The PSA national office aims to begin the mass registration by July 2020, which will mobilize the national and provincial offices, with the assistance of assigned fixed and mobile registration centers such as local civil registry offices, offices of partner agencies, and malls. In case of Filipinos residing abroad, the registration may be done with the Philippine Embassy or the Philippine Foreign Service Post.

            The vision, according to PSA National Statistician Lisa Grace Bersales, is to enroll 25 million Filipinos by the end of the year.

            This mass registration is to be continued until 2022, with a goal of registering 105 million Filipinos in total, which is basically the entire population based on the PSA Census as of August 2015 (Rodriguez, 2019).

Readiness of the Provincial Office

            As of 2019, the Provincial Office is still in the early stages of preparation – which includes preparation of a new office space for the PhilSys department and the possibility of hiring additional manpower for the operation of the data-capturing machines.

The step so far taken is a survey conducted by the national office of the provincial offices in order to assess whether specific offices are to made as fixed or mobile registration centers.


Figure 4. Population of Negros Occidental and Bacolod City

Of the total population based on the 2015 census, 2,497,261 comes from Negros Occidental excluding Bacolod City. Bacolod City, on the other hand, comprises of 561,875 citizens.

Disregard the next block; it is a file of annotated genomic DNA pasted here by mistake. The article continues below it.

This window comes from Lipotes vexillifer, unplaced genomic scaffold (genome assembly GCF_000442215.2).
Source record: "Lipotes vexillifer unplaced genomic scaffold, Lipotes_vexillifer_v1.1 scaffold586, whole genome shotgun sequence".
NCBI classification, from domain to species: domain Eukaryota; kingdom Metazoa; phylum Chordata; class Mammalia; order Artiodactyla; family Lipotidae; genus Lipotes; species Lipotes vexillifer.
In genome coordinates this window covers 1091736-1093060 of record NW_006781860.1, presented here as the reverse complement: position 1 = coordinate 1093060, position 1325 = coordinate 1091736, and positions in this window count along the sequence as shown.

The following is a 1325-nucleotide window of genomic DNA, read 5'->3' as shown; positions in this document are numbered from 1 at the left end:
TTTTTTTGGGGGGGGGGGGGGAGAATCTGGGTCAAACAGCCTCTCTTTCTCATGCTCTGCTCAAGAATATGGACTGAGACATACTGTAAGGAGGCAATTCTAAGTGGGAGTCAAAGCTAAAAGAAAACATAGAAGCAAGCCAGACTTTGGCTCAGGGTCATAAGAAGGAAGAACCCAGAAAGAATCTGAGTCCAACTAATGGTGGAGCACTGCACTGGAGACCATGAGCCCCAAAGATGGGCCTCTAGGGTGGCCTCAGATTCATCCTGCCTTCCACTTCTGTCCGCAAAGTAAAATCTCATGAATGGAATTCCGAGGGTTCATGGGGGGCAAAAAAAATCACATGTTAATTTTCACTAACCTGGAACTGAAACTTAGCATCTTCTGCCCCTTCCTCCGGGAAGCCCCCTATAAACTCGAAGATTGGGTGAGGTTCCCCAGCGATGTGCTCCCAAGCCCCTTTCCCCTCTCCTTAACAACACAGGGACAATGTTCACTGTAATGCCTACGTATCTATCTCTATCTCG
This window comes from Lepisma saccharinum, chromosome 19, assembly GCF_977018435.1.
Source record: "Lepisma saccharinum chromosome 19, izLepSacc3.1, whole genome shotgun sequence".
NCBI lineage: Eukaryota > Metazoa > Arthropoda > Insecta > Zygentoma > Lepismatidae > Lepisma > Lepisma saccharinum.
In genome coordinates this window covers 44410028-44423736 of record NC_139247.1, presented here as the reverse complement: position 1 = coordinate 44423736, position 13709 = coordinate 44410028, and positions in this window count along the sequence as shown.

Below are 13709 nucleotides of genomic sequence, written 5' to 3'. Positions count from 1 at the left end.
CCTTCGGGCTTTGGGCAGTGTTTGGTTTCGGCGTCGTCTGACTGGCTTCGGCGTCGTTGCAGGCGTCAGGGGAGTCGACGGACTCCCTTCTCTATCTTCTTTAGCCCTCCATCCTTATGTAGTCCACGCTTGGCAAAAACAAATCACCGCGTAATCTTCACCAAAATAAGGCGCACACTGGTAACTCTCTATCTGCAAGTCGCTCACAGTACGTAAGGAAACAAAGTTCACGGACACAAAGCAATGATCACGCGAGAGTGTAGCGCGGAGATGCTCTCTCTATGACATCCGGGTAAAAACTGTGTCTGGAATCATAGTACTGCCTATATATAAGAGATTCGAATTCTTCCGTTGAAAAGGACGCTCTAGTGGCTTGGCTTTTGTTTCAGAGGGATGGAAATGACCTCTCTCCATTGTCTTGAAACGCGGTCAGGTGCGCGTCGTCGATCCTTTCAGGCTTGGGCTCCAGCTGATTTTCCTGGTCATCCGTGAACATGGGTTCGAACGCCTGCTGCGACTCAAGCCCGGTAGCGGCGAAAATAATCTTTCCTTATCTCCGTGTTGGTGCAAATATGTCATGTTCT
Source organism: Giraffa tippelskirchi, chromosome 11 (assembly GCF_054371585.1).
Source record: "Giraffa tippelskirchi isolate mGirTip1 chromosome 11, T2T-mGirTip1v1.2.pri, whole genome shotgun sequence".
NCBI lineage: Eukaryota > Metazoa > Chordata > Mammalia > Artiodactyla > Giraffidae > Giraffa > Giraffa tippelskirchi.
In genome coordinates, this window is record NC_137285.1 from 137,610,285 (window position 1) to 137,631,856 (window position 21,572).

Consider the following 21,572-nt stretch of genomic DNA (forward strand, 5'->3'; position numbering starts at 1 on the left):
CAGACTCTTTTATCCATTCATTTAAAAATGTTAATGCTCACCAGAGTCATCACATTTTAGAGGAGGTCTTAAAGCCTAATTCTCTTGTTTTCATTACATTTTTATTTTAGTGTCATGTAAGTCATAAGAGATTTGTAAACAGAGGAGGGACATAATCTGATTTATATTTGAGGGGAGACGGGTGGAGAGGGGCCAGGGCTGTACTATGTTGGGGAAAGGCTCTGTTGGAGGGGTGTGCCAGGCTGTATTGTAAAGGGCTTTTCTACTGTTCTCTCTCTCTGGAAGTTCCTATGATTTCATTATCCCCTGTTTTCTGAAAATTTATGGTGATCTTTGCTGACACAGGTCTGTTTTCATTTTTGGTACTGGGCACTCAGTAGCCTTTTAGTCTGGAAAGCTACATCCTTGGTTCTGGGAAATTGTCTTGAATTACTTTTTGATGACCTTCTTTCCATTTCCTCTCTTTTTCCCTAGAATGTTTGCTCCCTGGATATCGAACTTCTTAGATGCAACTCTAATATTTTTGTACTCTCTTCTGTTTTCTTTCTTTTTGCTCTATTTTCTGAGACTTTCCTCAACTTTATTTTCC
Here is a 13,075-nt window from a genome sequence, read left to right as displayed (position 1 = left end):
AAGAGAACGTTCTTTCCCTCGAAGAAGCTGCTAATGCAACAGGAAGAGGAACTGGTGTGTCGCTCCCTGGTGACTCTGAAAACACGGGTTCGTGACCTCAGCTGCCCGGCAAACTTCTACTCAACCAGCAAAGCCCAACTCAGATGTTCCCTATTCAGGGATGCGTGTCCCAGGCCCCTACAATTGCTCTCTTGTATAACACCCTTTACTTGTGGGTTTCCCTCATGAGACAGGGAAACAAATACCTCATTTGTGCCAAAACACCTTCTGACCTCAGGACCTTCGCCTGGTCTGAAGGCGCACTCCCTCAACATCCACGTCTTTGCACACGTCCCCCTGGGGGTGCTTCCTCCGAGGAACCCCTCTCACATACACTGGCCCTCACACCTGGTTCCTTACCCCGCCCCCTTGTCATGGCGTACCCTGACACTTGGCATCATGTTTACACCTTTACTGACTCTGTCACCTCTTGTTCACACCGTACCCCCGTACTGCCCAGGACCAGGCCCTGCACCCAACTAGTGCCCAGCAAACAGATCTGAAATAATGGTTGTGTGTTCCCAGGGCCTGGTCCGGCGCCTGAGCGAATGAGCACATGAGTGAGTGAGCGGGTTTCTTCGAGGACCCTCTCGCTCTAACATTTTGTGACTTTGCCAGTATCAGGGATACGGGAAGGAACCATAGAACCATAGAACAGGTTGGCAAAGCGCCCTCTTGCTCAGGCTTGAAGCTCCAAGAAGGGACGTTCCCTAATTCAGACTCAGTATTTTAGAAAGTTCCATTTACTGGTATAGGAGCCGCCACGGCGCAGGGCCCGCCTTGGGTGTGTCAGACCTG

Taking this fact into account, the provincial office has a high possibility of becoming a fixed registration center, Gonzales said.

            Prior to the upcoming mass registration, the provincial office is also expecting a training, spearheaded by the national office, with regard to the operation and system of the machinery and equipment to be used for data-capturing.

            A new department, called PhilSys Registry Office (PRO) is expected to be implemented in the provincial branch as well.

            With their experience in terms of processing important documents such as birth certificates, death certificates, marriage certificate, and certificate of no marriage, the PSA is no stranger to beaurocracy.

            “Once ma-implement, kung mag-start na sa field offices, ang expectation namon una-una, dako ang mabulig sa mga citizen nga medyo less privileged (Once its implemented and has started in the field offices, our foremost expectation is that it will be of big help to the citizens who are less privileged.),” Gonzales expressed.